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Story Of An Hour Summary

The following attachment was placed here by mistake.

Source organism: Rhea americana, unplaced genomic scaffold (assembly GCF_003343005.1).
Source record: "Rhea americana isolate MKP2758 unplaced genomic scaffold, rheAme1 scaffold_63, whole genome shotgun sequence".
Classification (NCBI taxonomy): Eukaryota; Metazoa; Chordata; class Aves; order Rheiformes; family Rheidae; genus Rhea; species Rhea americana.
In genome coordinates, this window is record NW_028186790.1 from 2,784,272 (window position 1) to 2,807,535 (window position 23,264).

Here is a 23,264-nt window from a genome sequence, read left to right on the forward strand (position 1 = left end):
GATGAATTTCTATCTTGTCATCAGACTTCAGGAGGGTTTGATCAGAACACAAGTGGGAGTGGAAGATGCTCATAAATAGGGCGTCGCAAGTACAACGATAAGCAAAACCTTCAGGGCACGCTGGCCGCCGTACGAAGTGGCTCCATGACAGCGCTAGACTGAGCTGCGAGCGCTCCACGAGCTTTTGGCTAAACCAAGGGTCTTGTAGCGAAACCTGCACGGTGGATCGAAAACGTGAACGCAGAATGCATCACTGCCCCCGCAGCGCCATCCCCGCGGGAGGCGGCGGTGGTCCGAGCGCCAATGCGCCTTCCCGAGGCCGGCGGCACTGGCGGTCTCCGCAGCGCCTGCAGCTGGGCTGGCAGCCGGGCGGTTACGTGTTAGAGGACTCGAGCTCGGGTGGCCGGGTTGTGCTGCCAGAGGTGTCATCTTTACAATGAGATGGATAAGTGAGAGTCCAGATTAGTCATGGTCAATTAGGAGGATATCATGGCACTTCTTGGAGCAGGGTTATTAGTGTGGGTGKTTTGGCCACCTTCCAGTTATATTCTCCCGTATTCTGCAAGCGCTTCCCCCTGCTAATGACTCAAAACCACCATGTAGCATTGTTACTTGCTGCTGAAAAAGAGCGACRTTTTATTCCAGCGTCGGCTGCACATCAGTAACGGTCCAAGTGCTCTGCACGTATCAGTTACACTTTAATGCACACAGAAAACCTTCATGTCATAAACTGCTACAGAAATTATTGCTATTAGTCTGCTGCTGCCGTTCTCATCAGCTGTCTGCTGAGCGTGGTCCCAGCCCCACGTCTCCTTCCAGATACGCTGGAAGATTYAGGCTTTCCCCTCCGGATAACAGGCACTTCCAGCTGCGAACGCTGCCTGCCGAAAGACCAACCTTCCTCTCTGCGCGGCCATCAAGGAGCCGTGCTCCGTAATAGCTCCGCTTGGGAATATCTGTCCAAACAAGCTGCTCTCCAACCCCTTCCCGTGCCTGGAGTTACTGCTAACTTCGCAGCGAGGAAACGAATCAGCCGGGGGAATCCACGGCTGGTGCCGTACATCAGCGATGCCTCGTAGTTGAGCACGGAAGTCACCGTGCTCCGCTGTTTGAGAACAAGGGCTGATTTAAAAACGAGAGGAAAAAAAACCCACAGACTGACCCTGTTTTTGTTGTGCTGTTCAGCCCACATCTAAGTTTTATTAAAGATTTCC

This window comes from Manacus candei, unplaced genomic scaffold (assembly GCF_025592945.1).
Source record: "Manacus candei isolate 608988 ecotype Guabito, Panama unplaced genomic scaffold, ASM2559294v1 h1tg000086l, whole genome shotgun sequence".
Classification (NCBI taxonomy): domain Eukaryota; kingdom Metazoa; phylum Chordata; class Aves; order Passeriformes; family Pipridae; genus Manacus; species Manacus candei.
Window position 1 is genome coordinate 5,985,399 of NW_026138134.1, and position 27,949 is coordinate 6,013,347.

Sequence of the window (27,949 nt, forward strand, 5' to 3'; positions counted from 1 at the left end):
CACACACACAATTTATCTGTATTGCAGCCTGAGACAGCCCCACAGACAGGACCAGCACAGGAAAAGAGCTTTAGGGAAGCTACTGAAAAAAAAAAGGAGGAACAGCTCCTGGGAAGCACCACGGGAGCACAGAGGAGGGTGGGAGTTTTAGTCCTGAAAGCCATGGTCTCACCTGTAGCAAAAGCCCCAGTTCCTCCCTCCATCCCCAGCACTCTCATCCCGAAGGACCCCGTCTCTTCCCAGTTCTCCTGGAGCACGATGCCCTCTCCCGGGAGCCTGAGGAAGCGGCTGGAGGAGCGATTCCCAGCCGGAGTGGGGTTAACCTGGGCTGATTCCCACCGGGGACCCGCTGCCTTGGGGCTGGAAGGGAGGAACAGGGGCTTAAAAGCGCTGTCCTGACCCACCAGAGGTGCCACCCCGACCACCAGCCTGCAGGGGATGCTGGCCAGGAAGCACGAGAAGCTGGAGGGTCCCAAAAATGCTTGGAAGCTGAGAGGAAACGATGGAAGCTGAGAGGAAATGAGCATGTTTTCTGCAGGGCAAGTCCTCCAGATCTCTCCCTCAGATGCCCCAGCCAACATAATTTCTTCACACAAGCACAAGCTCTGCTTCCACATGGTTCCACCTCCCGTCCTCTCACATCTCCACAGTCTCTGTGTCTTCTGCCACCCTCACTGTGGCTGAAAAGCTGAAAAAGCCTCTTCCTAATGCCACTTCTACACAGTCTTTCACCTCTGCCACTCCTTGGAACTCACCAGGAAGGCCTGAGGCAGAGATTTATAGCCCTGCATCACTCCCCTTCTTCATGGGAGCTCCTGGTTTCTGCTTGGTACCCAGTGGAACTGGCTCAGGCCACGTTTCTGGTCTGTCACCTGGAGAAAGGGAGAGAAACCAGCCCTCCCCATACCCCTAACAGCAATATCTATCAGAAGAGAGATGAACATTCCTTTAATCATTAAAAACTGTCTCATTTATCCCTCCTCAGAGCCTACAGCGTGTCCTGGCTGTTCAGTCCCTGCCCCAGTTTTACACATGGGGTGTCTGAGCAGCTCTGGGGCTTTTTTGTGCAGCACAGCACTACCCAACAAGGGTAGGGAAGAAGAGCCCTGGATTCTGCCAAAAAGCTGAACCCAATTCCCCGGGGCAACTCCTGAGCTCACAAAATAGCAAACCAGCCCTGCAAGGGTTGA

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In “The Autonomous Female Self and the Death of Louise Mallard in Kate Chopin’s ‘Story of an Hour,’” Mark Cunningham expresses his opinion on how he believes Mrs. Mallard dies in Chopin’s short story. “The Story of an Hour” was written in the late 1890s, during a time when it was controversial for women to be independent. The ending of her story has created somewhat of a dilemma among readers for years. Some people conclude one ending based on the details and clues Chopin wrote throughout the story, while others come up with a totally different opinion. Mark Cunningham writes a brilliant article on his view of the story’s ending, where he clearly conveys his take on Louis Mallard’s death. Although there are many times when he repeats the same information, Cunningham makes good use of textual evidence and authorities, as well as logic, which makes it easy to agree with his claim. Cunningham’s belief on how the story ended varies from many other critic’s opinions. He points out how a great amount of readers believe the death of Mrs. Mallard was caused by her seeing Mr. Mallard walk through the door of their house, after receiving the news of his death in a train accident (par. 1). However, Cunningham states he does not believe Louise Mallard even saw Brently Mallard at all, and the cause of death was not from the shock of seeing him. In fact, he claims, “I believe that Louise does not see him… cause of her death lies elsewhere: in the joy… more ‘monstrous’ than Louise seems
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